Putting a Face on Theatre
In my entire theatrical career, I've auditioned for two productions.
The first was a complete lark. I was a poet at the time, and I was looking for something fun to do, and I thought: why not audition for Macbeth? It was a dreadful experience, but somehow I managed to get myself cast as Lennox. (The production was dreadful, too, though I did make a few lasting friendships out of it.) To this day, I have no idea why I was cast: perhaps the director thought as a poet, I would be well-equipped to handle the iambic pentameter. I wasn't.
The second audition came after I'd taken an acting class -- again, I'd been looking for something fun to do, and the class seemed like a nice way to meet people. The man who'd taught the class was auditioning for a production of Phyllis Nagy's adaptation of The Scarlet Letter, and since I'd had so much fun working with him, I thought I might give it a shot. Boom: cast again, this time as Governor Bellingham... and this time in a production that ended up having at least a little bit of merit. I have lasting friendships from my second turn on stage as well, and I really enjoyed myself.
You might expect that, having gone two-for-two, I determined to continue on into a successful acting career. You would be wrong. I retired from the stage with a perfect audition record and haven't put myself in front of a casting director even once since then. (I have done a few readings, but in both cases I was invited to do so, which really doesn't count.) At this point, I don't even know what I would do if I suddenly wanted to.
Why didn't I keep going? There are two reasons.
First, and perhaps most importantly: acting is hard. That was the main thing I learned during the two productions with which I was involved. It took everything I had, really, to be a shade above miserable in both plays, and by the end of the run of the second I knew that if I dedicated my entire life, sacrificing so many other dreams I held dear, I'd only get half as good as the people with whom I was sharing the stage. I'm immensely comfortable speaking in front of others, I think I've got more than my fair share of presence, but I just didn't have what it took.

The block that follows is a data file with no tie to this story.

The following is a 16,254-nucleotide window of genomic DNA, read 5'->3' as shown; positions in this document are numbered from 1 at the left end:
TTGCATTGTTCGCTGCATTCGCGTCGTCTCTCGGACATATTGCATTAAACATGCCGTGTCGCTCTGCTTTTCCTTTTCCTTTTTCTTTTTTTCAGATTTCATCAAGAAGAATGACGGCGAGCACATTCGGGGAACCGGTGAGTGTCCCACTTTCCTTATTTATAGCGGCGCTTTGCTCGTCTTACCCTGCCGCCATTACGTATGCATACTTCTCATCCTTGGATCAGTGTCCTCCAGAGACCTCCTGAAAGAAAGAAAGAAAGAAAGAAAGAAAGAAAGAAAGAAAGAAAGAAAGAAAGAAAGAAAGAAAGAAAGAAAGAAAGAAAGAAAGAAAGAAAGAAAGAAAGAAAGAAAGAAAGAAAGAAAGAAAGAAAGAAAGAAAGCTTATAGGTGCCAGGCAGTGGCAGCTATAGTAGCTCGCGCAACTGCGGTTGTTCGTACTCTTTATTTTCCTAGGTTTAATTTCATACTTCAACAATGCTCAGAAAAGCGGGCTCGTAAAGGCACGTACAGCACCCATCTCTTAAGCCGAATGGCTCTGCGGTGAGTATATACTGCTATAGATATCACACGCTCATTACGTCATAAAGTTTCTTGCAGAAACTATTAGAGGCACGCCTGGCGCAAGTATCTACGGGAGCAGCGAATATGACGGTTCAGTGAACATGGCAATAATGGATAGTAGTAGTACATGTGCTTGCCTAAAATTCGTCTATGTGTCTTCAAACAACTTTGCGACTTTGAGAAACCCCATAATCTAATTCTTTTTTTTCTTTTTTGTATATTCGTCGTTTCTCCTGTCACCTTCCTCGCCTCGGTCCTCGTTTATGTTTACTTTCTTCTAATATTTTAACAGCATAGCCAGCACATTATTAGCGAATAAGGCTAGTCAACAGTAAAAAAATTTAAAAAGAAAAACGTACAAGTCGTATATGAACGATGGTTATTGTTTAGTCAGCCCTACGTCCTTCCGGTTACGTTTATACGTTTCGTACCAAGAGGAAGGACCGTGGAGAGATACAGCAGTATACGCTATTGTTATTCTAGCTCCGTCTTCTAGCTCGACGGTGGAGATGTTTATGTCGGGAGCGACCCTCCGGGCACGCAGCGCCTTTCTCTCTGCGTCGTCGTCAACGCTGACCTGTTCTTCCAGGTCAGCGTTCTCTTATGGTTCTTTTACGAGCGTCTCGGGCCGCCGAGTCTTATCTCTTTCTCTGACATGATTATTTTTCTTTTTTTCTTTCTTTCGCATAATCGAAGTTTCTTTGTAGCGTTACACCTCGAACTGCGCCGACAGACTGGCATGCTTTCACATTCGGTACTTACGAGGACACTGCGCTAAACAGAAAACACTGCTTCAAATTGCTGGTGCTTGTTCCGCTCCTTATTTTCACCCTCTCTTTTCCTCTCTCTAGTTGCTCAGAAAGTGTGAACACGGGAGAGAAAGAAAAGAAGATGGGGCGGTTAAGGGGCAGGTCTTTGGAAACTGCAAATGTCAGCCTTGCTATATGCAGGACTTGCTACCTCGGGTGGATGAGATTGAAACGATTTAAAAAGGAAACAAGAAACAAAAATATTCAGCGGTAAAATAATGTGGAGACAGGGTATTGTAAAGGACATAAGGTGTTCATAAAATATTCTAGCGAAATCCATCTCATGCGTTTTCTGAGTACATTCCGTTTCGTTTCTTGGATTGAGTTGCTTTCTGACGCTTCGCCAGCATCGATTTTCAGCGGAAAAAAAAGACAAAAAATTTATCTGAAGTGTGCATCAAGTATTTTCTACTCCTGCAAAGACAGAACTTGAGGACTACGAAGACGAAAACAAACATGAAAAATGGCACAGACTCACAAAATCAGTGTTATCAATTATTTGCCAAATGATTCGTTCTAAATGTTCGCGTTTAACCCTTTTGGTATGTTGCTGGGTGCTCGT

Second -- and maybe this should be first, I don't know -- I really didn't like the thought that I was taking a job away from somebody who DID want to put in all that time and get better. I mean: I couldn't have been quite as bad as I'm suggesting I was or I wouldn't have been cast in the first place, but so what? I was using up resources that really, honestly, didn't belong to me, or at least that's how it felt at the time.
It has, however, been a long time since then. In fact, I hadn't even written a single line of dialogue by the time the second play closed; it was some few years still before I traded in my identity as a poet to take up writing plays. The years I've spent as a playwright, however, have given me a third reason why I don't act: because hearing plays read or spoken aloud by others is so much more useful to me in my art then reading or speaking them myself.
I can't tell you how many times I've been stunned by the way in which an actor has read one of my lines: with a completely different intent and emphasis and presence than I intended. Every time it happens, I learn more and more about what I'm doing. Every time it's a gift. And I doubt I'd be able to give myself that gift as well as an expert actor could.
So that's why I don't act... and yet... stay tuned.